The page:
7. Just seen your message and you're certainly not alone. Regarding what to do - for now: nothing, just enjoy the fixed rate you have In the future: please speak to a broker (like us ) to discuss the details and the options available to you at the time when your fixed rate is nearing its end. There are lenders who are happy to lend to expats, those living in Norway and borrowing below £100k. The numbers are limited, granted, but let's see what can be done when the time comes.
  8. Hi Jon, Based on the rest of your message, the above sentence doesn't quite sound right. Did you mean that you applied for or received a mortgage offer for a 5yr fix from a new lender 2 weeks ago? Either way, if the application stipulated that you didn't want to start the new rate until the current one ended in Mar23, then you are not locked into this new 5yr deal. Even if you receive a mortgage offer, you are not obliged to take the mortgage deal. If you change your mind, you will just have to inform the solicitor acting for this remortgage, that you didn't wish to proceed. This would be prudent to do as soon as possible, but latest 2 weeks before completion is due, so the solicitor doesn't do the necessary preparations for completion only to be told that they wasted their time. You could apply for a new deal from your current lender (Natwest) or from another lender. You will just have to make sure that if you made a number of applications, the ones you don't want are aware of it, so they can close the case and don't attempt to complete the remortgage. Just to say, even if it sounds tempting to make a number of applications, once you make the 3rd one and any afterwards, you'll become suspicious as to why you make so many applications, so be mindful of this aspect.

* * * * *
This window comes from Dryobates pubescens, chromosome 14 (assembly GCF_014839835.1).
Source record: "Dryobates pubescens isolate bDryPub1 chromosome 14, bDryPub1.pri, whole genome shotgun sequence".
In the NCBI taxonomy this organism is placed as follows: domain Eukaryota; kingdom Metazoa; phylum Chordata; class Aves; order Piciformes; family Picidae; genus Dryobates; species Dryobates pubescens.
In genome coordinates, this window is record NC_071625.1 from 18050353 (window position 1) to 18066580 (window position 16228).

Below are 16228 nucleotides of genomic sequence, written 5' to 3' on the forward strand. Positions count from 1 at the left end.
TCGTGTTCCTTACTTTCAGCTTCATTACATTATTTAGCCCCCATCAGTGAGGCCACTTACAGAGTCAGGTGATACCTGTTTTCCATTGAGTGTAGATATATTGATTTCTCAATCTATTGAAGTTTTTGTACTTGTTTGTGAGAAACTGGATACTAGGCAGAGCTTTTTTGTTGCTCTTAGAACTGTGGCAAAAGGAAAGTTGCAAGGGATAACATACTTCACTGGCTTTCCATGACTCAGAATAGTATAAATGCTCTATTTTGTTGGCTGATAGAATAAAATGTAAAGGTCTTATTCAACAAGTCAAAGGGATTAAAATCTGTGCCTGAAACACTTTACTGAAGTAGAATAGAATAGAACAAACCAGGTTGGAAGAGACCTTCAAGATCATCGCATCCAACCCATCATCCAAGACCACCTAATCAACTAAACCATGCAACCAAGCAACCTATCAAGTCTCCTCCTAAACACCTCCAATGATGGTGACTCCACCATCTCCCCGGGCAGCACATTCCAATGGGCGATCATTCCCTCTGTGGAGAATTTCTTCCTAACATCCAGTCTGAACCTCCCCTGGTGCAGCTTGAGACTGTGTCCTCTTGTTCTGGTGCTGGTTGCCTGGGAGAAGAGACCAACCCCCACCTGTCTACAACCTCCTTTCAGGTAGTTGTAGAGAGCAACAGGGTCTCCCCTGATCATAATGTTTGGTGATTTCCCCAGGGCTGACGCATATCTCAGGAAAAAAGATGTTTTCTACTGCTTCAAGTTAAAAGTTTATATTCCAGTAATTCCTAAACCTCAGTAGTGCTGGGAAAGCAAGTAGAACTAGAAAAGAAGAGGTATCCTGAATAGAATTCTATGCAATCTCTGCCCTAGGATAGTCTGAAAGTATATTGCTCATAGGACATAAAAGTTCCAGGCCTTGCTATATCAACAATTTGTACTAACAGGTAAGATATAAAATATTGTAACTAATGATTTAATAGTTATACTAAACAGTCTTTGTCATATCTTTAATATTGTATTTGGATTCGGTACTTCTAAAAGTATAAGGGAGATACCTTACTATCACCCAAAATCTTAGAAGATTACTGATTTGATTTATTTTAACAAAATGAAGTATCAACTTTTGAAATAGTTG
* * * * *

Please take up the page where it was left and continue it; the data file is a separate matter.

9. Hi Gordon, You're right: - expat mortgage rates are not the best - a lot of expat mortgages require min £100k mortgage amount - SVR is probably cheaper than a new deal, especially for a sub-£100k mortgage amount - some lenders won't accept Norway as your country of residence ...and there are a whole host of other considerations before a suitable lender can be identified...(e.g. your personal income situation, the property itself, your BTL portfolio etc etc etc) Ultimately, your options will have to be checked at the time when your fixed rates come to an end, as the mortgage market will likely change by then...
  10. Technically do-able, but a lot will depend on the details - as usual... I'd say speak to a broker, who will go through the details with you. There will likely be an early repayment charge to pay for settling your parents' mortgage and assuming that your parents will move out and you/your children won't move in, you could possibly get a BTL mortgage in the name of a Ltd company. If the above assumptions are incorrect, i.e. either your parents wouldn't move out or you/your children would like to move in, then scrap everything I said above, a residential mortgage won't be possible in the name of a limited company. Back to square one: please speak to a broker.